Roles of contributors, panel composition, and policies for authorship in practice guideline development: a survey of guidance documents




Oral session: Others (2)


Thursday 24 October 2019 - 16:00 to 17:30


All authors in correct order:

Khabsa J1, Khamis MM2, Yaacoub S1, Akl EA3
1 Clinical Research Institute, American University of Beirut Medical Center, Lebanon
2 Faculty of Medicine, Fayoum University, Egypt
3 Department of Internal Medicine, American University of Beirut, Lebanon
Presenting author and contact person

Presenting author:

Joanne Khabsa

Contact person:

Abstract text
Background: one of the main steps in guideline development is establishing the guideline development groups, determining their roles, and crediting authorship according to preset policies.

Objective: to survey published guidance on guideline development for roles of contributors involved, panel composition, and authorship policies.

Methods: this systematic survey included guidance documents published by guideline-producing organizations on the development of practice guidelines. We compiled a comprehensive list of guideline-producing organizations using multiple sources. We searched for the organizations’ guidance documents on their websites, the TRIP database, PubMed, using Google, and reviewed the reference lists of relevant articles. Two reviewers assessed the documents for eligibility, and abstracted data on the organizations’ characteristics, the different roles of contributors, panel composition, and authorship policies.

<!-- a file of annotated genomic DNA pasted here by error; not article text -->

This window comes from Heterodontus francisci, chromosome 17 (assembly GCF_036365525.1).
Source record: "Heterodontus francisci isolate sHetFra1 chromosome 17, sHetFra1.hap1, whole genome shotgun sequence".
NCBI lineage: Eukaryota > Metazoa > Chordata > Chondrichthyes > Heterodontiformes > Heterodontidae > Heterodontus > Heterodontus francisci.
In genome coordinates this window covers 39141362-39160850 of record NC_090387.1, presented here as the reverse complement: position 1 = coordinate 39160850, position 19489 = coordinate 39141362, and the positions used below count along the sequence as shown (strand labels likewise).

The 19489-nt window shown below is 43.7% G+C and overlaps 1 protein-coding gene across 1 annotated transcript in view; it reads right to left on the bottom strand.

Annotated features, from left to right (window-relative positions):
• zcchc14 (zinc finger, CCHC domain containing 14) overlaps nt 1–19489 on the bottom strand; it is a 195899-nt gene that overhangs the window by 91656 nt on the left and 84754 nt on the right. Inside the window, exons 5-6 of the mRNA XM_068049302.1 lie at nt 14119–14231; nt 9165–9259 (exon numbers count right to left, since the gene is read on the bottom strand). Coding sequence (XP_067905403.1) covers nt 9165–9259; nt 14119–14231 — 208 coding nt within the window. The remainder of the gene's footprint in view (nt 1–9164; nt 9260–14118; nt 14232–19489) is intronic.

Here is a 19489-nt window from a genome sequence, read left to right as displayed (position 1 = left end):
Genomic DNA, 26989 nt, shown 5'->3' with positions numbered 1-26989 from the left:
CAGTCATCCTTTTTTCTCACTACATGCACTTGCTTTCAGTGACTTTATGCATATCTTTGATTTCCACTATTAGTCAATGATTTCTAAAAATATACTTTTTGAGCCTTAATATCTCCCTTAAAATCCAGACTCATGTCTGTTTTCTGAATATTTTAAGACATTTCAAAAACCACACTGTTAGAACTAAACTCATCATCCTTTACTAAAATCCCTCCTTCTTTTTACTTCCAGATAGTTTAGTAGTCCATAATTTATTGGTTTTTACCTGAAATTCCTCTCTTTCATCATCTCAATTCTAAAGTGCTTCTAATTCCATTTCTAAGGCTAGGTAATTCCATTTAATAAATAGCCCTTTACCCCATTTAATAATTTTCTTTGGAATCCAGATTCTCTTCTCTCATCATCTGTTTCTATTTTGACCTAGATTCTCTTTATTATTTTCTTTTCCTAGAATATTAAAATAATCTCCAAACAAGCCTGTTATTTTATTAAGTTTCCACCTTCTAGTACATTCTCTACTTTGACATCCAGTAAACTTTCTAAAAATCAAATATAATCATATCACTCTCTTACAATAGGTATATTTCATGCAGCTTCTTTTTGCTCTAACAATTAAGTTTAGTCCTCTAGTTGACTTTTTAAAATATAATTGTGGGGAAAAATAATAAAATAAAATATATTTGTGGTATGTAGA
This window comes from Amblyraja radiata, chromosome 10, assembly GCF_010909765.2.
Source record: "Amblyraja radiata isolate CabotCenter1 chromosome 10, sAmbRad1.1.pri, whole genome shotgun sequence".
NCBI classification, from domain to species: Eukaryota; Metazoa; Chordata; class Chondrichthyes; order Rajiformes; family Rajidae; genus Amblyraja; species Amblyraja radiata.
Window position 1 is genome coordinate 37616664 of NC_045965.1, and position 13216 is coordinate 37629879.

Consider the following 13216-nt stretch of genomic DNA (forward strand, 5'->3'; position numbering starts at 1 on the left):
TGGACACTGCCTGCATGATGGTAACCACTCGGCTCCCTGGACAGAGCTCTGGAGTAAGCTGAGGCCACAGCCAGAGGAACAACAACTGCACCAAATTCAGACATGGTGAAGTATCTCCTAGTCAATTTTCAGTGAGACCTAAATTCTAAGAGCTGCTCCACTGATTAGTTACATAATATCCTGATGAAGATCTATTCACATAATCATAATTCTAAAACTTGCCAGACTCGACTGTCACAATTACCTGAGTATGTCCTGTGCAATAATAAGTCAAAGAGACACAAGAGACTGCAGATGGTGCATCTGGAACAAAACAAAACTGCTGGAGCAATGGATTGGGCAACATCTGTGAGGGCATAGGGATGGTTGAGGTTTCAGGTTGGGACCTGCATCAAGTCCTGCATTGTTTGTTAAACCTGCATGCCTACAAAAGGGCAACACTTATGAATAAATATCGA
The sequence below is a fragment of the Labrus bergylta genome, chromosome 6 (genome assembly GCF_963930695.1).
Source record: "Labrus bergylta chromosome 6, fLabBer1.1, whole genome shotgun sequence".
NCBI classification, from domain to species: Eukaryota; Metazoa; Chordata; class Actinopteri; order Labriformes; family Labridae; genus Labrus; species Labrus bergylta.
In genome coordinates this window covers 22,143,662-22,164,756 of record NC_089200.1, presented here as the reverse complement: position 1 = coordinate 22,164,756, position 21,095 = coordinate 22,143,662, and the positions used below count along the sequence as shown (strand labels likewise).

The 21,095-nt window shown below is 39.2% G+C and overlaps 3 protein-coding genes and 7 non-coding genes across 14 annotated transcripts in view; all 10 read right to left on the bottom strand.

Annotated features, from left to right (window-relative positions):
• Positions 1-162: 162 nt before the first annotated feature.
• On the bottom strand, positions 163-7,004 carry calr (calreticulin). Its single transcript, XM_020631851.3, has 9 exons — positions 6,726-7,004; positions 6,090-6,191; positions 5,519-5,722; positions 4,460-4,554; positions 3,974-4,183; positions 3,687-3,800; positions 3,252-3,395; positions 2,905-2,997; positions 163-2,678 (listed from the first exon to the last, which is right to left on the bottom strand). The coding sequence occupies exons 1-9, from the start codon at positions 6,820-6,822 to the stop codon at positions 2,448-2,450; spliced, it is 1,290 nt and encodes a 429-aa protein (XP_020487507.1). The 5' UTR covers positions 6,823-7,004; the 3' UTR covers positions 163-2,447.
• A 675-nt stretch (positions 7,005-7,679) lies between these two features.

Results: we included 103 guideline-producing organizations. The majority of organizations were professional organizations (57%) and operated at a national level (72%). Most national organizations were based in the USA (39%).

Guidance documents describe the different roles in which contributors are involved: executive/overall management (87%), quality assurance and control (43%), co-ordination (41%), evidence synthesis (82%), panel membership (96%), internal peer review (55%), external peer review managed by the organization (60%), external peer review managed by the publishing journal (24%), public review (43%), and approval (68%). Panelists are involved in the evidence synthesis function for 46% of organizations, through their involvement in setting eligibility criteria, selecting studies, and appraising evidence quality. Few organizations explicitly stated that the systematic review phase should be separated from developing the recommendations (3%), or that systematic reviewers are not to be included in the panel (1%).

Most documents mentioned that panels should be multidisciplinary (58%). Panels included physicians (48%), patient and/or consumer representatives (43%), researchers/experts (41%), methodologists (39%), non-physician providers (31%), representatives from the executive committee (21%), and systematic reviewers (1%).

A minority of organizations reported an authorship eligibility policy (24%), with 28% of these using the International Committee of Medical Journal Editors (ICMJE) policy. A varying percentage of organizations specified the following contributors as eligible for authorship: panelists (100%), systematic reviewers (16%), organization’s staff members (20%), and patient representatives (8%).

Conclusions: there are large deficiencies and variabilities in how guidance documents of guideline development organizations describe the roles of contributors involved, panel composition, and authorship policies.

Patient or healthcare consumer involvement: none